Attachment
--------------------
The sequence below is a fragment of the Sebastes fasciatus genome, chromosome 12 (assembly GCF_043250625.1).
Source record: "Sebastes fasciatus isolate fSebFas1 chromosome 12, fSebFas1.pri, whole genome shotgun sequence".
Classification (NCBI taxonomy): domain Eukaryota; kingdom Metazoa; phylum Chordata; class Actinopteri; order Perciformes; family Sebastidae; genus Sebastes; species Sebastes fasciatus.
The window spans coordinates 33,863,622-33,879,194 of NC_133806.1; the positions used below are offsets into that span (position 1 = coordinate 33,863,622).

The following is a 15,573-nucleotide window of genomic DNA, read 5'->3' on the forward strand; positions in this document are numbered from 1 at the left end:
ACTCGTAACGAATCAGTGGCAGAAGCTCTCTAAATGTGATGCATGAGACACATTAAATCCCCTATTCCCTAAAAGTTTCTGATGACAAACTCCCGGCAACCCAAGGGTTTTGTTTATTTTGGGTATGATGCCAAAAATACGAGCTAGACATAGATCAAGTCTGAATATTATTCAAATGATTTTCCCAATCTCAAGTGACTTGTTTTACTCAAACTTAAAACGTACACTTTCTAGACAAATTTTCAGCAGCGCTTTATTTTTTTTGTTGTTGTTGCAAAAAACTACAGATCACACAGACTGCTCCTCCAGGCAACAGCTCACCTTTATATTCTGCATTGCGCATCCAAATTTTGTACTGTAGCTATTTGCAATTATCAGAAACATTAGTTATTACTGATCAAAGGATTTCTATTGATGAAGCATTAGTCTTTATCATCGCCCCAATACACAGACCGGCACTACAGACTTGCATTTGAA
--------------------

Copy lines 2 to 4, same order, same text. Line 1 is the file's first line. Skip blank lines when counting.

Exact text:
Source record: "Sebastes fasciatus isolate fSebFas1 chromosome 12, fSebFas1.pri, whole genome shotgun sequence".
Classification (NCBI taxonomy): domain Eukaryota; kingdom Metazoa; phylum Chordata; class Actinopteri; order Perciformes; family Sebastidae; genus Sebastes; species Sebastes fasciatus.
The window spans coordinates 33,863,622-33,879,194 of NC_133806.1; the positions used below are offsets into that span (position 1 = coordinate 33,863,622).